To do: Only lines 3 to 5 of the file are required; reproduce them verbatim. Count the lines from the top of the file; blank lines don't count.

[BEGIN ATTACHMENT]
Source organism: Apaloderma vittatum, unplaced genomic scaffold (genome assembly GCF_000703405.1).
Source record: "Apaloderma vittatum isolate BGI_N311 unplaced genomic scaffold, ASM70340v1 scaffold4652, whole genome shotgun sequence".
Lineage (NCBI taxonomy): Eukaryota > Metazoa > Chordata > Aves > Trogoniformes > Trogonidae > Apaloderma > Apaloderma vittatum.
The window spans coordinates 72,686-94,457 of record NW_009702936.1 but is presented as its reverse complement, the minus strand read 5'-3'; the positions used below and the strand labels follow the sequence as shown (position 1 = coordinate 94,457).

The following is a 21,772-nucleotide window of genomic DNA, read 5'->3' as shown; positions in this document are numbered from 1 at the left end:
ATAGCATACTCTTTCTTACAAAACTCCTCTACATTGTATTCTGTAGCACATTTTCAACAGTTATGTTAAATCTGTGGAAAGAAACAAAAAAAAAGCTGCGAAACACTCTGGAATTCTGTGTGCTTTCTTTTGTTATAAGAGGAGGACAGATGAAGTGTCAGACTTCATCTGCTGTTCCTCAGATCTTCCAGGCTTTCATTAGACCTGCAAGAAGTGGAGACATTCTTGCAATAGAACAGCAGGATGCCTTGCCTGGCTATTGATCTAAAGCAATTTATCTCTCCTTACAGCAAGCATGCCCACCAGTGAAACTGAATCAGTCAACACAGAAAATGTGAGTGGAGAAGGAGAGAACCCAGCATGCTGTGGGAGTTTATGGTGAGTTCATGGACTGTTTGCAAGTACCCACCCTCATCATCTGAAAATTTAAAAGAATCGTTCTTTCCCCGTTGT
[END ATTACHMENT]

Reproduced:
Lineage (NCBI taxonomy): Eukaryota > Metazoa > Chordata > Aves > Trogoniformes > Trogonidae > Apaloderma > Apaloderma vittatum.
The window spans coordinates 72,686-94,457 of record NW_009702936.1 but is presented as its reverse complement, the minus strand read 5'-3'; the positions used below and the strand labels follow the sequence as shown (position 1 = coordinate 94,457).

The following is a 21,772-nucleotide window of genomic DNA, read 5'->3' as shown; positions in this document are numbered from 1 at the left end: